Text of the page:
Second-year Optometry student Megan Corcoran named to Women In Optometry’s student advisory board

by | Feb 5, 2024

The online publication offers insight from licensed optometrists about their work and lives.
Optometry student Megan Corcoran

Optometry student Megan Corcoran was one of 18 students from across the country recently named to the new student advisory board of Women in Optometry, an online publication that offers insight from licensed optometrists about their work and lives. (Photo by Derik Holtmann)

Megan Corcoran remembers walking to class with a friend at the University of Missouri–Columbia one day and realizing that they had no idea how the human eye works.

While studying for her bachelor’s degree in biology, Corcoran knew she wanted to pursue a career in health care but hadn’t decided exactly which field was right for her. That conversation about the eye got her wheels turning. Although she herself had worn contacts and glasses for years, she felt like her general science courses hadn’t covered much about the eye, and she was eager to learn more.

“I started doing research about the eye, and I was just amazed by how much goes into it – the science behind your eyes,” said Corcoran, now in her second year in the College of Optometry at the University of Missouri–St. Louis. In December, she was one of 18 students from across the country named to the new student advisory board of Women in Optometry, an online publication that offers insight from licensed optometrists about their work and lives.

To further explore her interest in optometry while in undergrad, Corcoran joined the pre-optometry club at Mizzou – she was soon asked to run for office – and also shadowed an optometrist at the practice she went to growing up.

“I just love the people that are in optometry,” she said. “You get to actually influence and help people one on one; many people have a personal relationship with their optometrist and try to see the same optometrist for many years. You really get to know your patients and you also get to be a part of the community where you work, which I really like. I feel like I get to make a difference. It may seem like something small, glasses or contacts, but it affects a lot of people.”

When it came time to apply to optometry schools, Corcoran interviewed at and visited multiple schools across the country, but none made her feel quite as welcome as UMSL. Even though she had to conduct the interview over Zoom due to the COVID-19 pandemic, she still felt readily accepted and welcomed by staff and faculty in the College of Optometry.

“That stood out to me a lot,” she said. “It made me feel like, ‘Wow, I really want to be here.’ The professors really care about their students. And it’s not necessarily that other schools don’t, but this program does a great job at showing it.”

Now two years into the program, that sentiment still rings true. Corcoran enjoys the low student-to-faculty ratio in UMSL’s College of Optometry, which she said has allowed her to get to know all of her professors on a deeper level and to feel more comfortable approaching them when she has issues or concerns.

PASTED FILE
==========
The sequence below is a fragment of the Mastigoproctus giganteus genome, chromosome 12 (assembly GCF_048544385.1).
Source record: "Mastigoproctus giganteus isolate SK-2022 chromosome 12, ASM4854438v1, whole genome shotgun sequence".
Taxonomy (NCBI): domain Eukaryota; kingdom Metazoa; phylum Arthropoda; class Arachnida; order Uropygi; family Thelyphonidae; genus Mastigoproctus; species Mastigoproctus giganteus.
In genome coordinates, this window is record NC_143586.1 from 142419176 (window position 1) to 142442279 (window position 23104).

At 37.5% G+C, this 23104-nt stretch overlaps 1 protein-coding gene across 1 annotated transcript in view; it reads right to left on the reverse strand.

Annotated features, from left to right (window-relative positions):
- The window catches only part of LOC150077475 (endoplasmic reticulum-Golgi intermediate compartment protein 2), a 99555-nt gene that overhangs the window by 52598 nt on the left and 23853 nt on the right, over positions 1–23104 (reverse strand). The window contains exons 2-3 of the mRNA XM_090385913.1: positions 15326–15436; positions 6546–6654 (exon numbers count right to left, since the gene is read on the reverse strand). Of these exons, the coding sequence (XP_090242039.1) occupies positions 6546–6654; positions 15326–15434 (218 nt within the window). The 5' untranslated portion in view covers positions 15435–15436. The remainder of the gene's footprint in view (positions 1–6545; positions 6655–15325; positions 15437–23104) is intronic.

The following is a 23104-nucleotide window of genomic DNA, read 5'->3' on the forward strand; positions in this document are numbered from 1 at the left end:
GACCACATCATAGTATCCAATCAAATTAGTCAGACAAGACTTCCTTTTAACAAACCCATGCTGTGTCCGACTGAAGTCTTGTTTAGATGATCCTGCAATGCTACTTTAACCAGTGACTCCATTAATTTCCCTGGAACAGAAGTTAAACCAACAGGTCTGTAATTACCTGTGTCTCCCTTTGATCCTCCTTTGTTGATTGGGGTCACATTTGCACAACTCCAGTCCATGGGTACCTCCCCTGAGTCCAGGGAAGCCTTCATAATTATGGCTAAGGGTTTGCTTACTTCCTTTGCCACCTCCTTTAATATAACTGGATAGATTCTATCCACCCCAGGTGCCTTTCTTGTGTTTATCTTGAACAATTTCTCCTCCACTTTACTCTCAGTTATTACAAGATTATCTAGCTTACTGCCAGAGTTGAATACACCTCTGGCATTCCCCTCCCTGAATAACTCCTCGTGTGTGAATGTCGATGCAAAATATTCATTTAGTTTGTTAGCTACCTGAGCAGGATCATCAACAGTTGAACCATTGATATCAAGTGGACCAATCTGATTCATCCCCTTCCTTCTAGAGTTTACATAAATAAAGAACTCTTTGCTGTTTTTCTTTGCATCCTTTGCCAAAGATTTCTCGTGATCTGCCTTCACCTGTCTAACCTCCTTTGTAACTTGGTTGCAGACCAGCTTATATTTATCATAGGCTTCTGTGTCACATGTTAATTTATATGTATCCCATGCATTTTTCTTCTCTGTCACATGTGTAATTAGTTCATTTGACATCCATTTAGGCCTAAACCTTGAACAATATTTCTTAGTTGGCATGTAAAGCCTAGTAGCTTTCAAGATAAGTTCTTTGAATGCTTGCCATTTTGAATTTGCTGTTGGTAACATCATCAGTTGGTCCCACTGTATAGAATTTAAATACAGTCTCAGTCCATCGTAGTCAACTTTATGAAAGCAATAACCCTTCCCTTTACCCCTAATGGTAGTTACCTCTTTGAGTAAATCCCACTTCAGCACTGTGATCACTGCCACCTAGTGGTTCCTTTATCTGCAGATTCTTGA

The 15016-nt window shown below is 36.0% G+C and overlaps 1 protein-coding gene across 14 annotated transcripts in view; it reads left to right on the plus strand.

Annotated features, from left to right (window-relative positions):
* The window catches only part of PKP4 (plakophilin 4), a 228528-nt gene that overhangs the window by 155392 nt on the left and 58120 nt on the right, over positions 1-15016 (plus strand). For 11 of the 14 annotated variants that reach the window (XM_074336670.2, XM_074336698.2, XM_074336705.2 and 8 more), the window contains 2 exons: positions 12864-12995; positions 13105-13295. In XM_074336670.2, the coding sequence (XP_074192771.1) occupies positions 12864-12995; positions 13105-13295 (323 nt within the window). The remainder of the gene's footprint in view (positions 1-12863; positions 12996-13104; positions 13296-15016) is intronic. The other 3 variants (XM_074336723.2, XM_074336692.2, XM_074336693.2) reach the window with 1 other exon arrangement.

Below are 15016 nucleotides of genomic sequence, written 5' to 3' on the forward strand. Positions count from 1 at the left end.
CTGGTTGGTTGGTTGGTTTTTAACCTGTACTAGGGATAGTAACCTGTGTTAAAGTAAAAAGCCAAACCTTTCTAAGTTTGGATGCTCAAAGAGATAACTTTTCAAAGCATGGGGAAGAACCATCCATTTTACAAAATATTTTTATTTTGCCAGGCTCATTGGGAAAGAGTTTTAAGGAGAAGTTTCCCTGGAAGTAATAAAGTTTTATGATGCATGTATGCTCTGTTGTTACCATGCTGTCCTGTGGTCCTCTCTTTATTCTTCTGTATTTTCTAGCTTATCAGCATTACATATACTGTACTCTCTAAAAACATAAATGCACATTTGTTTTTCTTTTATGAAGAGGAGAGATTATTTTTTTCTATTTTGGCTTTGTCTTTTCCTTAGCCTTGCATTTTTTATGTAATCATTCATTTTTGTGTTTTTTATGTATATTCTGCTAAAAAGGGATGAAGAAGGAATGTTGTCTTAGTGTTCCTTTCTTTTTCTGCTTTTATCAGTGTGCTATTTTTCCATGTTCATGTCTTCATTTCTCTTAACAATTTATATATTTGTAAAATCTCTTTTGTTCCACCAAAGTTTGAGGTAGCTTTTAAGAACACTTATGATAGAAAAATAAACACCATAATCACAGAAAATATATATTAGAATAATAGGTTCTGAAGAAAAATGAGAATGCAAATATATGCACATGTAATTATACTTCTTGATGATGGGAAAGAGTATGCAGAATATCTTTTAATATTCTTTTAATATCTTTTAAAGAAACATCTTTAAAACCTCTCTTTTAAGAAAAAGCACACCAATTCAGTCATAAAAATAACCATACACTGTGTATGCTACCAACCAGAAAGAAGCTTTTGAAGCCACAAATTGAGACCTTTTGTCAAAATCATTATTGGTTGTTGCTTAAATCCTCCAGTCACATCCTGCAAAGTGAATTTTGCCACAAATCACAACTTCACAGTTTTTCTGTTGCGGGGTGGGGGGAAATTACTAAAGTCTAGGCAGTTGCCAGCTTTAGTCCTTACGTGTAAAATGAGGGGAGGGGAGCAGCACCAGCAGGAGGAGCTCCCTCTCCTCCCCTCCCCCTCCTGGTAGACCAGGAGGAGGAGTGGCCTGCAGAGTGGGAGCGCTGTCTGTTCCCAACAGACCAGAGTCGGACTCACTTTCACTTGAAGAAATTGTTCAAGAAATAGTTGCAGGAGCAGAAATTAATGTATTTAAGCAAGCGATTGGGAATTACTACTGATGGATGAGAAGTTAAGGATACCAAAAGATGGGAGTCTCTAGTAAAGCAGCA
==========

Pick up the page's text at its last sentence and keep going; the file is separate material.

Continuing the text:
“I’ve met most of my professors and most of the faculty now that I’m in my second year, and everyone does really care,” she said. “None of the students get left behind because everyone does know each other; no one slips through the cracks.”

And as of Dec. 1, Corcoran is now sharing some of her experiences as an optometry student with those practicing in the field as part of Women in Optometry’s new student advisory board. Designed to help the publication be more representative of ODs who will be entering the workforce in the next few years, the new board will allow current optometry students to share their perspectives, enthusiasms and concerns with working ODs.

“The publication wanted a group of students to serve as well to discuss issues that may be important to other female optometry students such as student debt, mentorship, preparation for practice,” Corcoran said. “I think that this board is important so that female optometry students are represented and optometrists that are already practicing can see what issues students are going through today; some of the issues may be the same and some of the issues may be different.”

Corcoran was drawn to the networking and mentorship opportunities afforded by the organization and the opportunity to connect with others in the field on both personal and professional matters. Growing up, she sometimes tagged along with her mom to meetings for a women in business organization and saw firsthand the impact that such organizations can have. Now, she’s excited to continue learning through both Women in Optometry and the College of Optometry.

“Through school, we learn a lot about science and medical knowledge behind the eye, but there’s a lot more that goes into being a successful optometrist,” she said. “In my opinion, you have to educate yourself and take it into your own hands to kind of learn that information. This was a great opportunity to learn even more about how I can be successful now and then in the future as well.”

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Heather Riske

Heather Riske